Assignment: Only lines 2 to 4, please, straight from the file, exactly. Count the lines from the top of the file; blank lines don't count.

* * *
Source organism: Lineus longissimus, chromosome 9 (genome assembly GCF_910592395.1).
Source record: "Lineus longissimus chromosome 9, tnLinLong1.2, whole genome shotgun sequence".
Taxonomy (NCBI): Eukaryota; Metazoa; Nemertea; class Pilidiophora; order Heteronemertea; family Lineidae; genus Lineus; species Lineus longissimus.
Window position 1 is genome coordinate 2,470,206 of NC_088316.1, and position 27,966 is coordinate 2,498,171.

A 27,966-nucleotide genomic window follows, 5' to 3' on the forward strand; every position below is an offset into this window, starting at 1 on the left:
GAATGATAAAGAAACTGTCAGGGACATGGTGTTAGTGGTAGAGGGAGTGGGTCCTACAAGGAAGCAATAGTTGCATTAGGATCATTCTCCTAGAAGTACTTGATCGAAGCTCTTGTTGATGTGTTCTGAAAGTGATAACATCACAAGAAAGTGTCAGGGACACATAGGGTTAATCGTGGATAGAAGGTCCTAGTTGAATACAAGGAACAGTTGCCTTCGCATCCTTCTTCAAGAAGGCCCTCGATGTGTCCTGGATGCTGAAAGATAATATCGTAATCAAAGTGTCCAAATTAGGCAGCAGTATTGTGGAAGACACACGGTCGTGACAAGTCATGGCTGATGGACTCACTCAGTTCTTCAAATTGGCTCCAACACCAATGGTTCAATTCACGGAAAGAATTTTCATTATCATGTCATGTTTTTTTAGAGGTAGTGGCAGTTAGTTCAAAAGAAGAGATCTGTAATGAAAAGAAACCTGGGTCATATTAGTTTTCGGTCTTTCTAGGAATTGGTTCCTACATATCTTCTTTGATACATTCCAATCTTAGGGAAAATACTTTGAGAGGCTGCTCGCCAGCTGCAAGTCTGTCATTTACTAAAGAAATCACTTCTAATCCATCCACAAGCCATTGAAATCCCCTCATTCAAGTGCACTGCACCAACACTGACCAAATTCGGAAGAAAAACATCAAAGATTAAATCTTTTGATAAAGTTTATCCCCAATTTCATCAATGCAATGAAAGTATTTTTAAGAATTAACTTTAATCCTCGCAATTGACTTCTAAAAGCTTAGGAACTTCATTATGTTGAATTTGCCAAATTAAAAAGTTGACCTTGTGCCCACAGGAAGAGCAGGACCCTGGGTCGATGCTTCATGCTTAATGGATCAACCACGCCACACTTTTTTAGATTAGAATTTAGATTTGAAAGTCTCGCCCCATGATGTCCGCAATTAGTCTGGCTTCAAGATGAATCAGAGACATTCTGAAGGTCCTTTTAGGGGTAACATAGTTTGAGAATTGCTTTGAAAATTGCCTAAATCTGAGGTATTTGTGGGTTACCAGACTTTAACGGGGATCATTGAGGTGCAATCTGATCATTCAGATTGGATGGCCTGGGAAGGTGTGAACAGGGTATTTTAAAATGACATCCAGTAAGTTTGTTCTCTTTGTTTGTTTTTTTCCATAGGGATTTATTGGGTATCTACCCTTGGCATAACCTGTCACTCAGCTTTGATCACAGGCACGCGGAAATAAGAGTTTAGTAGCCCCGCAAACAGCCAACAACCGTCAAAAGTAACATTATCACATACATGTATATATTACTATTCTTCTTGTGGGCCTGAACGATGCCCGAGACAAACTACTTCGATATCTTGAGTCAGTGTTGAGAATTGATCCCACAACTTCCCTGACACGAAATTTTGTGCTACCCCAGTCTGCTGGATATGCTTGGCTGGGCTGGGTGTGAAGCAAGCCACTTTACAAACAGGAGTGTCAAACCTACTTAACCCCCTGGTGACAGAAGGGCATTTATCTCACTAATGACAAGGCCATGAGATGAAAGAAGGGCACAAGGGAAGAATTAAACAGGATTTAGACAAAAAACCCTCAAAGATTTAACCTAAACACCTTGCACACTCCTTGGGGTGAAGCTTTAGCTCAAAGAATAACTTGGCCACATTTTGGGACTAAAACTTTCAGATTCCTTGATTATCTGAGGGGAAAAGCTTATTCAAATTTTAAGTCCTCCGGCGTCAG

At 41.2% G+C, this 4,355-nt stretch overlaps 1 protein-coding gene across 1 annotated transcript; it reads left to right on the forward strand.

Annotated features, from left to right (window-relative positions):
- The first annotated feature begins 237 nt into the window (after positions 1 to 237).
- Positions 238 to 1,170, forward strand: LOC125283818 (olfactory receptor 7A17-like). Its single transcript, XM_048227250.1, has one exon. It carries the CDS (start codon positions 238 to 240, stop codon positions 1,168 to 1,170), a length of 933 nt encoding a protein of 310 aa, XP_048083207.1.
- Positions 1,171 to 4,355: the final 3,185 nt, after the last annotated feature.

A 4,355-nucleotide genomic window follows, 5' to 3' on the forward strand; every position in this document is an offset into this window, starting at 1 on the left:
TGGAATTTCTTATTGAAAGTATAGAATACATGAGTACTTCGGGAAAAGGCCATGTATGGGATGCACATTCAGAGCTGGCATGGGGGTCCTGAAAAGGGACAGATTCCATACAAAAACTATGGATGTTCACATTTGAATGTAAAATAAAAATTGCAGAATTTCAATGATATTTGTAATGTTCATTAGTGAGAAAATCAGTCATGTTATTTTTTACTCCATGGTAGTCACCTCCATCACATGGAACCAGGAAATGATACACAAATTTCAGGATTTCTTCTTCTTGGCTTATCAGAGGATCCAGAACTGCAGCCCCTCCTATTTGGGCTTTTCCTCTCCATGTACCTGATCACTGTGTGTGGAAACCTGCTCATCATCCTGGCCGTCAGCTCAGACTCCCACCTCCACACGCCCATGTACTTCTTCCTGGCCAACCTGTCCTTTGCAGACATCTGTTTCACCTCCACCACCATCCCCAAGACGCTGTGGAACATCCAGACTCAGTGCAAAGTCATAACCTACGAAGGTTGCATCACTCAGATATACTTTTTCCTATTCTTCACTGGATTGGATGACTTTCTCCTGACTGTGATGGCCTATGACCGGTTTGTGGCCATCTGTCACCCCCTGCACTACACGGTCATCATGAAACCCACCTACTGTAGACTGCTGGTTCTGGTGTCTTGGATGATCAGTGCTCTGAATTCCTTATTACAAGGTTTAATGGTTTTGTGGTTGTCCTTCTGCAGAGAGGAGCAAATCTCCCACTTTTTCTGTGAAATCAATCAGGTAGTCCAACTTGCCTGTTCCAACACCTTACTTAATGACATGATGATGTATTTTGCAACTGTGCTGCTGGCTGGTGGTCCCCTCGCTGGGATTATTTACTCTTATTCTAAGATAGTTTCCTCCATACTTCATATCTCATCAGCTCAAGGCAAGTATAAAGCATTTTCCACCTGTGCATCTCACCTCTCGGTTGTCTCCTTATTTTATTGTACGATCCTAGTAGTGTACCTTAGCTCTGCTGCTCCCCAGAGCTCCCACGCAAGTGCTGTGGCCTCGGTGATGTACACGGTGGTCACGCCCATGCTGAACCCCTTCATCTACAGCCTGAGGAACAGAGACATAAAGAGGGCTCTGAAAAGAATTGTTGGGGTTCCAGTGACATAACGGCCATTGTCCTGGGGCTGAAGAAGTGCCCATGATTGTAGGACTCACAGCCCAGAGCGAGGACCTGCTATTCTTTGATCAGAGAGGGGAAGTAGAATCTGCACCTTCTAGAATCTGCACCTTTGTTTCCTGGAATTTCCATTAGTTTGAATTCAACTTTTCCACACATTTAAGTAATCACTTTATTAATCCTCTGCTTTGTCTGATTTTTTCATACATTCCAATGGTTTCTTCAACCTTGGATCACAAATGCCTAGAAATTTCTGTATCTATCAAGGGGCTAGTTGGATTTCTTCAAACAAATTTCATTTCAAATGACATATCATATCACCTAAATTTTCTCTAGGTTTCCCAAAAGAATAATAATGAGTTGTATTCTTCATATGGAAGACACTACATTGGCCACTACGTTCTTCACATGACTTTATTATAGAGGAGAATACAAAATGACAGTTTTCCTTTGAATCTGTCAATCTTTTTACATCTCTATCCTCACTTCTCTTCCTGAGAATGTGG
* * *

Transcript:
Source record: "Lineus longissimus chromosome 9, tnLinLong1.2, whole genome shotgun sequence".
Taxonomy (NCBI): Eukaryota; Metazoa; Nemertea; class Pilidiophora; order Heteronemertea; family Lineidae; genus Lineus; species Lineus longissimus.
Window position 1 is genome coordinate 2,470,206 of NC_088316.1, and position 27,966 is coordinate 2,498,171.